- To guard against scarcity, in case of failure of crops due to famines and droughts, Alauddin ordered grain to be stored in state granaries. Hoarding was strictly forbidden. During emergency rationing was introduced.
- Merchants were severely punished if even the slightest irregularity was detected.
Although in the beginning traders and merchants resisted the market regulations and price control, later they reconciled themselves to low profits and obeyed the regulations as long as Alauddin lived. The sultan assured the traders and merchants certain privileges and facilities also. Though their margin of profit was reduced, there was no apprehension of loss in any contingency. The sultan advanced them loans for purchase of commodities and if the cost price was more than fixed price for sale, the trader was allowed a certain percentage on the total sale and the entire loss of the transaction was borne by the state. Copies of schedules of prices were supplied to shahnas, barids, traders and merchants and diwan-i-riyasat.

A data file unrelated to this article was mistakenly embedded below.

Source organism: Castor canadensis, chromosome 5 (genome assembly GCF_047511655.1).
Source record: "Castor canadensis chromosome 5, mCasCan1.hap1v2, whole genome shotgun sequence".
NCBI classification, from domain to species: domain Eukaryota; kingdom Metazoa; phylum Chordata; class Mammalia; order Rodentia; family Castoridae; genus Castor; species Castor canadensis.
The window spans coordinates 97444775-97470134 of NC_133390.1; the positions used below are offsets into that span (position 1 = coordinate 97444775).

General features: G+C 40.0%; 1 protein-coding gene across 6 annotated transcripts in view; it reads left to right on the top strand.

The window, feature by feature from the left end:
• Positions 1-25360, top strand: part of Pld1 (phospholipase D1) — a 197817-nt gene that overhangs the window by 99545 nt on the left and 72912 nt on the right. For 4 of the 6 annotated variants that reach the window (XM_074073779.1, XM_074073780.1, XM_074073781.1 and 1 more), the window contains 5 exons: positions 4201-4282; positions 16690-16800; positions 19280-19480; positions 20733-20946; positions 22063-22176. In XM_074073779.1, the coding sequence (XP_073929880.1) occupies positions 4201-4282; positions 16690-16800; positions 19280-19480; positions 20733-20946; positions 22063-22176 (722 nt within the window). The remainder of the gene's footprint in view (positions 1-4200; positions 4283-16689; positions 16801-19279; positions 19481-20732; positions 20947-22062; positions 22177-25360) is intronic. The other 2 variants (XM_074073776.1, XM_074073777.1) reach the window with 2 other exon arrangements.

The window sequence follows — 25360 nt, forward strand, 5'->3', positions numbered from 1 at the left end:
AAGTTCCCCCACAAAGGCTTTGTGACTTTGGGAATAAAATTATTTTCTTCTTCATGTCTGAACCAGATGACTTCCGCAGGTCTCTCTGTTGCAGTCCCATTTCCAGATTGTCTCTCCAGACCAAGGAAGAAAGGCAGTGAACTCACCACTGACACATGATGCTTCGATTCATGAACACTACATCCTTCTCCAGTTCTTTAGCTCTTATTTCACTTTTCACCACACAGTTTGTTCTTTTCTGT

The market regulations were, in all probability, enforced in the capital city and its neighbourhood . These were not in force throughout the empire. Even if Alauddin desired to implement these regulations throughout the empire, lack of proper and adequate agencies might have prevented him to do so. These market regulations and price control have been regarded by some historians as ‘marvels of medieval statesmanship’. The sultan was able to check cheating and profiteering, but in the long run trade and agriculture suffered. He did not allow any rise in prices. Due to his stern measures Alauddin could enforce order in the market. The scheme of market regulations and price control died with him. His successors did not have the will or the mechanism to implement them.